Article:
There are many kind of pruning which vary according to the specific need of the tree or the owners requirements:
Hazard pruning: consists in removing dead or ill branches, cutting the stubs¹, removing branches rubbing together (wearing and tearing of the bark).
Thinning: completed by removing 15 to 30% of the leafy mass (branches and leaves as a whole) which minimizes potential breaking by offering less hold to wind and ice storm. This thinning also allows more light to make its way through to the ground, resulting in a better balance between shade and sun exposure.
Crown raising: raising the crown of a tree is instrumental in increasing indirect light under it. It is done by removing low branches from the trunk and shortening branches growing towards the ground, all around the boughs. It is important not to cut big branches to the trunk; large wounds almost never heal and allow decay to make holes in the trunk, thus weakening the structure of the tree over time.
Clearance pruning: Mostly used to satisfy the owner’s needs or those of a complaining neighbour by clearing infrastructures neighbouring the tree: house, clothes-line, wire, etc.
Topping: Cutting the top of a tree is to be adopted as a last resort. We rarely use it and especially in very definite circumstances when all other avenues have been explored, for it reduce the life expectancy of the tree. On the other hand, topping is used for some fruit-trees.
Pruning consisting in clearing the electrical networks interfering with vegetation. This clearing is paramount to ensure continuity of service, particularly during periods of strong winds or ice storm *.
We agree upon that network pruning is not of perfect aestheticism. It’s the ‘policy of choosing for the lesser of two evils’ for which we came to after years of experiments in collaboration with arborists, forest engineers, local intervenients and vegetation control specialists at Hydro-Québec. In return, every cut is done according to the acknowledged rules and principles of the ‘sap-drawer’². This clearance pruning doesn’t affect in anyway the survival of the trees. It is done this way almost everywhere in the world. (See burying wires ³).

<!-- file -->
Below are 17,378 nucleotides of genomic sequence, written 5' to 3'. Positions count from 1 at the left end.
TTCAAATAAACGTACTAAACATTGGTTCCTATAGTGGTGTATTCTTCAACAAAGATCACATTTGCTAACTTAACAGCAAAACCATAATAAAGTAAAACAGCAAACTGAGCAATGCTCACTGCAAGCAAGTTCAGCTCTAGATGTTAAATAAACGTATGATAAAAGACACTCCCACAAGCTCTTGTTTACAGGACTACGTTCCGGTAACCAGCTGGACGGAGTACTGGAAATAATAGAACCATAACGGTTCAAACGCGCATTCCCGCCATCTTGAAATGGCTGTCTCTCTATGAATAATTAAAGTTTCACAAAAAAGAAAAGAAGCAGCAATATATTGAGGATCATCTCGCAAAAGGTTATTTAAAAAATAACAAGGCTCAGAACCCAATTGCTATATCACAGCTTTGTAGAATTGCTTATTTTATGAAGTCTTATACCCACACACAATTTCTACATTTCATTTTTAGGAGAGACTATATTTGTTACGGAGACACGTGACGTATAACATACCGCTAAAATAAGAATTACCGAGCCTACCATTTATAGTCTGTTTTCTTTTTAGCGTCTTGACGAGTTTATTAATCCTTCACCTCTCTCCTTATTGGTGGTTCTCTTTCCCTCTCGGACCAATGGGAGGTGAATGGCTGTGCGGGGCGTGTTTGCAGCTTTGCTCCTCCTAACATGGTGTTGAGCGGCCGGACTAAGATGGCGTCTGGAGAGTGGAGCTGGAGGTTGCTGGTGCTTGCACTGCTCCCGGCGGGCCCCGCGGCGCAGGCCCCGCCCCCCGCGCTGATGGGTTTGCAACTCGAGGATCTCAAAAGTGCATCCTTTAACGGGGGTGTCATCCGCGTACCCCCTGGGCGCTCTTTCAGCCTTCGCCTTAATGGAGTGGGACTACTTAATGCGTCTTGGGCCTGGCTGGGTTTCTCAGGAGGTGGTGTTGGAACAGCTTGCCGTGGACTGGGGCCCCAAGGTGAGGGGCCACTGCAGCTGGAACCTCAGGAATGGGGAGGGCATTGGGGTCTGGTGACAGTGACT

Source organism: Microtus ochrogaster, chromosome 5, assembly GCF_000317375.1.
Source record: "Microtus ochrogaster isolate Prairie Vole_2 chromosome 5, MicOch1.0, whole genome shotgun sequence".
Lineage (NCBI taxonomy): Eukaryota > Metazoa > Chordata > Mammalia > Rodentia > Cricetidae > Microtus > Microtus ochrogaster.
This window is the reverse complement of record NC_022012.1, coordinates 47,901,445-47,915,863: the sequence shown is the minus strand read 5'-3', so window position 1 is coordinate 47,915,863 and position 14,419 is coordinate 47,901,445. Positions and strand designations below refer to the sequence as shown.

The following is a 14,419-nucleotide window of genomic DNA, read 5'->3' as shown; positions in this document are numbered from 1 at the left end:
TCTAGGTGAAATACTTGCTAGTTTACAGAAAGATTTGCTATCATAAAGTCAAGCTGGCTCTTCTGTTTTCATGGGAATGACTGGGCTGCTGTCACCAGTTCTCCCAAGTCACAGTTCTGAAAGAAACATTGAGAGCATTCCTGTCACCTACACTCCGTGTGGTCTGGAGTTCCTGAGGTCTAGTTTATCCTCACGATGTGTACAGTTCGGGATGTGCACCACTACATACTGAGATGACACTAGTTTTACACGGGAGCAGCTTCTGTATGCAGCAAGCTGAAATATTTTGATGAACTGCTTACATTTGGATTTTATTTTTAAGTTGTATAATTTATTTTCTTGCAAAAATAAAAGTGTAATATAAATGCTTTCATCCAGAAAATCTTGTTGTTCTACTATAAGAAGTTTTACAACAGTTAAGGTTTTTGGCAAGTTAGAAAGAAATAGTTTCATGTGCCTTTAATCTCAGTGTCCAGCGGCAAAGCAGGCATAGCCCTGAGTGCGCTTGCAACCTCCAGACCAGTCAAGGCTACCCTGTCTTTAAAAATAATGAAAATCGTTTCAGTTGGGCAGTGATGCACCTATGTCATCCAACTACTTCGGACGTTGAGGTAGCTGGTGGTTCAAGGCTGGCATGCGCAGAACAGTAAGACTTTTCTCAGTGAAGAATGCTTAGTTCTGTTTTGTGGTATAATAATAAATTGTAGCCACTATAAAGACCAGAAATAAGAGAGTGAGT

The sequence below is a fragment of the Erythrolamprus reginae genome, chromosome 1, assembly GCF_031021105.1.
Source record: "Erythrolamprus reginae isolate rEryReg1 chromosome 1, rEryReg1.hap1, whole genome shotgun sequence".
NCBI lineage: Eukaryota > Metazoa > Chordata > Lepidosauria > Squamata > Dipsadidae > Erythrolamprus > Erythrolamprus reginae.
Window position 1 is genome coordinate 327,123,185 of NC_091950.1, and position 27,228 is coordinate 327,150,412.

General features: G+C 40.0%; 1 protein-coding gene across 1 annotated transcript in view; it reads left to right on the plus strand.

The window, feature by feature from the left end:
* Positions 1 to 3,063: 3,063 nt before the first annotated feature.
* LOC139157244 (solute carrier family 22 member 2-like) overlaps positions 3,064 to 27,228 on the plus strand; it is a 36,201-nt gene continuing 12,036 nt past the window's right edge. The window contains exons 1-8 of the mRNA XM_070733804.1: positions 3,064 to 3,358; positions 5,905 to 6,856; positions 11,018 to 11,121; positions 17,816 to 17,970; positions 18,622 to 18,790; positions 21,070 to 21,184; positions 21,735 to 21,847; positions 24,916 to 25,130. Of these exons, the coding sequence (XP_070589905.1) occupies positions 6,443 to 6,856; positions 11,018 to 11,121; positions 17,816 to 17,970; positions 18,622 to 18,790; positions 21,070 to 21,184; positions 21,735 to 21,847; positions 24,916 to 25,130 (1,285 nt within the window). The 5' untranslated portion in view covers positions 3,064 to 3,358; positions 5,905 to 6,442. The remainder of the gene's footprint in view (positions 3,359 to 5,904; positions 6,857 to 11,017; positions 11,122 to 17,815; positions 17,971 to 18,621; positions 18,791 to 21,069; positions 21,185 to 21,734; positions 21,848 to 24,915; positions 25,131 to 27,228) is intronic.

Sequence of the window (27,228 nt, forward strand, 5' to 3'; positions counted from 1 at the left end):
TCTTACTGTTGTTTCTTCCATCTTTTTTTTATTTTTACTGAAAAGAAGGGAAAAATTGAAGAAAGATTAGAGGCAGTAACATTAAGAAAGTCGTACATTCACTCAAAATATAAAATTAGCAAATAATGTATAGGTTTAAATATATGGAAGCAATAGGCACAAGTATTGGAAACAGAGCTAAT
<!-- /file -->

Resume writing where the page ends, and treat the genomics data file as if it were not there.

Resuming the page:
Network pruning has to be done by arborists authorised by Hydro-Quebec because most of the time they work close to a ‘live’ electric network of 14 400 or 25 000 volts!
* Don’t take any chance. When in doubt, contact Hydro-Quebec.
Consist in removing a tree in the most secure way possible. Felling a tree is often the last solution, when pruning cannot resolve the problems. It is the case with dead trees where the felling has to be performed in the following months for when the tree is too dry and risky for an arborist to climb it, we have to use cranes to dismantle it (when not accessible to the aerial bucket truck), multiplying costs of operation.
The felling of a tree may be required for other reasons: sick tree (to prevent propagation of incurable diseases), hazardous tree (trunk decay), construction, selective felling (too many trees in the same area), etc.
For most municipalities, a permit is required to cut down a more than 10 cm diameter tree (measured at chest height).
Mechanically allows the removal of the visible part of the stump (trunk and the visible surface roots). The device used for this purpose has a rotating wheel with carbide teeth that grinds the stump under the ground level. The roots left underground rot naturally after a while.
A space of 91cm (36 inches) is necessary to allow passage for our smaller stump grinder device (ex.: gate of a fence).
Allows making a tree less hazardous during bad weathers by setting up guy-wires between trunks or branches (ex.: heavy horizontal branches, cracked forks, etc.). On the other hand, steel shafts must transpierce the trunks or the branches thus creating an entrance for rot. Never circle a branch with a wire because it will compress the sapwood and hinder sap flow. We guy wire trees only as a last resort.
¹Stubs: Trunk or branch stubs, caused by breaking, which has to be removed as close as possible to a living part of the tree,so the bark will be able to cover the wound and thus prevent decay.
²Sap-drawer: The sap-drawer principle consists in always doing the cuts right after a secondary stem. It allows the sap to be drawn to the cut and the bottom of the stem so it doesn’t dry. It also prevents a strong stimulation for the tree in growing new stems where the cut has been done.
³Burying wires: At first sight, buried wires seems an enticing solution; no contact with vegetation, under the lee of bad weather, no post or wires disfiguring the landscape, etc. But this solution implies serious defects: wires burying is very expansive (especially in districts with low population density) and electrical outfit life expectancy is reduced underground because of constant attacks from water and humidity. Maintenance of an underground network is the most expansive. Profitable downtown, its large-scale establishment would involve prohibitive prices that would sooner or later reflect on electricity fares.